Friday, May 4, 2012

Review: Farming Simulator 2012 3D (Nintendo 3DS)

Farming Simulator might not have been made by a Japanese company (it’s actually a German production), but I know we have a lot of fans of the Harvest Moon series who read Otaku Gaming, so I thought they might be interested in reading about a realistic equivalent…

Farmers have it pretty tough in the real world. To say it is up there with the most difficult, most unappreciated jobs is an understatement – after all, most people don’t spare a thought for where the food comes from, as long as it’s on the plate in front of them. While Farming Simulator 2012 doesn’t manage to capture the hard life and labour of a farmer, it does do a good job of introducing players some of the realities of the world.

The core game revolves around growing one of three kinds of crops – wheat, corn and canola, and then shipping it off for profit. The process involves irrigating the fields, planting the crops, harvesting them once they grow and then preparing the field to grow more crops. The game starts off giving players three fields, but they can then purchase a massive number of additional fields across a fairly large environment to increase the amount of crops that can be harvested. As the farm grows, Farming Simulator becomes a surprisingly intense time management game, as crops will wither and become useless if not harvested within a reasonably strict time frame.

To help make the time management easier, there’s an in-game shop that features a range of trucks, tractors and other assorted farming goods. They’re all based on real-world equivalents though I suspect that they’re a bit easier to drive around here. Shortly enough, you’ll be in possession of multiple tractors, and that’s when the auto-drive comes into play. Because it’s physically impossible to manage 10 or more fields manually, being organised enough to set the various tractors to work the fields on autopilot becomes key to reaping massive profits. As the tractors drive around out autopilot a small amount of money is taken out of your account (an abstract way to represent the cost of hired help, perhaps), but the reward of being able to focus on three, four, five things simultaneously outweighs the small expense.

While it might seem like three crops is a paltry number, what you’re growing is largely irrelevant to the experience. Keeping the stock of all three up is effort enough when you’ll want to take advantage of the “high demand” market prices that require you to drive your produce all over the place to earn greater profits. In fact, in a nice little nod to the realities of the market, the only way to really turn the kinds of profit to make the crop growing worthwhile is to sell when it’s in high demand.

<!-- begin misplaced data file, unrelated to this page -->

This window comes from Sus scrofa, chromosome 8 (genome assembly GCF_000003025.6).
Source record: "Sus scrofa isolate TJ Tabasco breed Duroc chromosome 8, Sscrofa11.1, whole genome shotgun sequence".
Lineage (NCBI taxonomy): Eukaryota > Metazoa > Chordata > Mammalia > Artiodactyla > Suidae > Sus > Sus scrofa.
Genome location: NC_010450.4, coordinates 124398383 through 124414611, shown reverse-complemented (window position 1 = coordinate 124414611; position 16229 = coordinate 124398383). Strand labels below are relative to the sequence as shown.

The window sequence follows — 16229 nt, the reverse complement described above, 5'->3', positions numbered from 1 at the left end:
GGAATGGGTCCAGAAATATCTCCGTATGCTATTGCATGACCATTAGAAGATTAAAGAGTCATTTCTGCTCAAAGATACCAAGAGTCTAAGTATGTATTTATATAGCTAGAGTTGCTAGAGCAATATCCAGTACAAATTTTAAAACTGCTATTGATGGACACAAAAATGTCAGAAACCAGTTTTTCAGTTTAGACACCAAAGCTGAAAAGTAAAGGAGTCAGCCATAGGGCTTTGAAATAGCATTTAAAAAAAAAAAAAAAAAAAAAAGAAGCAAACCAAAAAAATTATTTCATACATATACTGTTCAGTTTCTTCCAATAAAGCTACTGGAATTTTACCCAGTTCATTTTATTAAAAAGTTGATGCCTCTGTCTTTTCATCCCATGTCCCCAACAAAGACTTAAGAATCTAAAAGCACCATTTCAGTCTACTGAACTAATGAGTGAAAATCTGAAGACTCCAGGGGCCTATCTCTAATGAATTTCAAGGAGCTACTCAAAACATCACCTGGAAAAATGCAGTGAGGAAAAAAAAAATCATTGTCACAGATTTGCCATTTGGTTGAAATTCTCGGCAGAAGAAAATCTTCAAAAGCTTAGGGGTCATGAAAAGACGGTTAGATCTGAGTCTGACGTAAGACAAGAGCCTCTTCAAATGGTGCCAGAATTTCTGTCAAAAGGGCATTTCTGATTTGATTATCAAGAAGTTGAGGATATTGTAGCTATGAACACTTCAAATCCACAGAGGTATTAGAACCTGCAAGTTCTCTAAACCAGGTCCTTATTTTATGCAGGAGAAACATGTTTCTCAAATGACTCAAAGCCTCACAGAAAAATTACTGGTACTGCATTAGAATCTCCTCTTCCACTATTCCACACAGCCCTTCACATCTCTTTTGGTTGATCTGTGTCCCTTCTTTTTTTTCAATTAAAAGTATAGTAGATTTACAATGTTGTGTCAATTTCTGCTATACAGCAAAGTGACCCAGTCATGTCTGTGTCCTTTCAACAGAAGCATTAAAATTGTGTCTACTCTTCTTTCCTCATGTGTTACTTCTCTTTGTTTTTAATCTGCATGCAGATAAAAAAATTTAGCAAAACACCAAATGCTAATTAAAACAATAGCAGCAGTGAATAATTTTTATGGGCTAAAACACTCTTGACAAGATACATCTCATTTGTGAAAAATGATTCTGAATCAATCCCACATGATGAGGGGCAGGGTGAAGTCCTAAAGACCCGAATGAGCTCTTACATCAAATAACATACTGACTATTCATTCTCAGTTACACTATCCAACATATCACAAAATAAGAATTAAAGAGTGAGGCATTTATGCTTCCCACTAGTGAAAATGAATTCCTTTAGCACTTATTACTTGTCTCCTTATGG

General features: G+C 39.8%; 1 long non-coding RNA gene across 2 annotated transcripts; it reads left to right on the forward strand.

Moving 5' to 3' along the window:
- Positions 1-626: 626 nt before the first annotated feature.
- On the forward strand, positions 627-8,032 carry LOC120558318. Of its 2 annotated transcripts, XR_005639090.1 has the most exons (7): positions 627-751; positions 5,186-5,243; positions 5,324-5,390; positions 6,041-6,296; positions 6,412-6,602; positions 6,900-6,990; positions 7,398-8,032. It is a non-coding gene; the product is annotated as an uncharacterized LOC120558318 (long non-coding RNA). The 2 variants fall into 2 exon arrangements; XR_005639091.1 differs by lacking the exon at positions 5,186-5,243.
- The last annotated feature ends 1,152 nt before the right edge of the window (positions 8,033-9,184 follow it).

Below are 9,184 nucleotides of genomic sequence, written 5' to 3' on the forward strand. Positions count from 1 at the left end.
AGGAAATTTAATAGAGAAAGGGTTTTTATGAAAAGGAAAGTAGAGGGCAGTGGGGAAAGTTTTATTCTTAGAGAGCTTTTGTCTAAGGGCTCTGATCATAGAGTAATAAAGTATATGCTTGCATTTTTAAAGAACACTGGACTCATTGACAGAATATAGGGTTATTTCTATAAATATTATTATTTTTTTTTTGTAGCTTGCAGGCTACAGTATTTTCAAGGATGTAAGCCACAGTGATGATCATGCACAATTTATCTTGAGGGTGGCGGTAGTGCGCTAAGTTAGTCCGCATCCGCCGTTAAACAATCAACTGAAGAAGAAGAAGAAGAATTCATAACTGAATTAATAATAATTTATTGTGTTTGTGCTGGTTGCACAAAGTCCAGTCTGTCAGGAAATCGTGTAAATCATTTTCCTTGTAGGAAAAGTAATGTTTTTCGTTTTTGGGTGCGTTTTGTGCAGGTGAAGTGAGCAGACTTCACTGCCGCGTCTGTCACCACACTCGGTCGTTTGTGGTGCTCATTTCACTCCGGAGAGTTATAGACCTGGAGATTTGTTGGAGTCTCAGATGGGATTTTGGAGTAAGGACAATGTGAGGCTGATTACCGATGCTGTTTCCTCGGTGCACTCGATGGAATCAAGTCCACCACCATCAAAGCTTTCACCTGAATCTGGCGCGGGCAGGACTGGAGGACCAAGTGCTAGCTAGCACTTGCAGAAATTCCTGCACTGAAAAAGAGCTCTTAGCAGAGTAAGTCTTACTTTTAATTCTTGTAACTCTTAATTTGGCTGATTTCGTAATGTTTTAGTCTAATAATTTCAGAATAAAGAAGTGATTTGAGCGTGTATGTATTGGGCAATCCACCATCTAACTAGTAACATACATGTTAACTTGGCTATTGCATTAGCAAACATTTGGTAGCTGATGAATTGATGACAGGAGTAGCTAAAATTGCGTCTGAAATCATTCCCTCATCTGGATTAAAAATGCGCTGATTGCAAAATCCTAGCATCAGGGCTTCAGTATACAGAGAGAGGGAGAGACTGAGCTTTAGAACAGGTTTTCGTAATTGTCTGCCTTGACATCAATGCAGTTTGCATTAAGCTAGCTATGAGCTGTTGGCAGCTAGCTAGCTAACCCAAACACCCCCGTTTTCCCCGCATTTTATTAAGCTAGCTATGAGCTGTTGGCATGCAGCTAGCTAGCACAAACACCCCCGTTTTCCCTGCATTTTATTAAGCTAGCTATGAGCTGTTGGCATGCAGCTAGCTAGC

Aside from the crop growth there’s not a whole lot to do in an environment that is quite large but largely empty of interaction. There’s a couple of places, like the train station or inn, to drop off crops, and then a refuelling station. There’s a small village of non-interactive buildings, and some cars that drive around. There’s a real-time transition from day to night but it doesn’t have much of an effect on the game. There’s the occasional “mission” that pops up, but they’re usually a distraction that messes with your carefully structured farming cycles, and the rewards just aren’t there.

Perhaps the most surprising thing about the game is that it’s on the 3DS, given how new that console is and how niche the game is. But in action it all makes sense. The game isn’t anything to look at in 2D, but the simple environments and vehicles look nice and clean in 3D. There’s something elegant about seeing neat rows of crops ripe for harvest, and the 3D effect here is subtle, but essential.

The real problem this game faces is, as a realistic farming simulator, not many people would have played a game of this style before. With that in mind, the utter lack of help in terms of tutorials makes the first couple of hours of play more than a little frustrating. I can’t speak for the quality of the instruction manual, as the copy I was sent is from Germany and I don’t read German, and though the game is in English there’s no English translation in the manual, but I would suggest starting there, at least. Once the game’s system is figured out it all makes logical sense, it’s just getting there that proves a bit of a pain.

I’m glad they took a risk with putting Farming Simulator 2012 on the 3DS. It’s a wonderful, laid back experience for the most part, and if it helps give people a better awareness of the farming world then so much the better.

- Matt S

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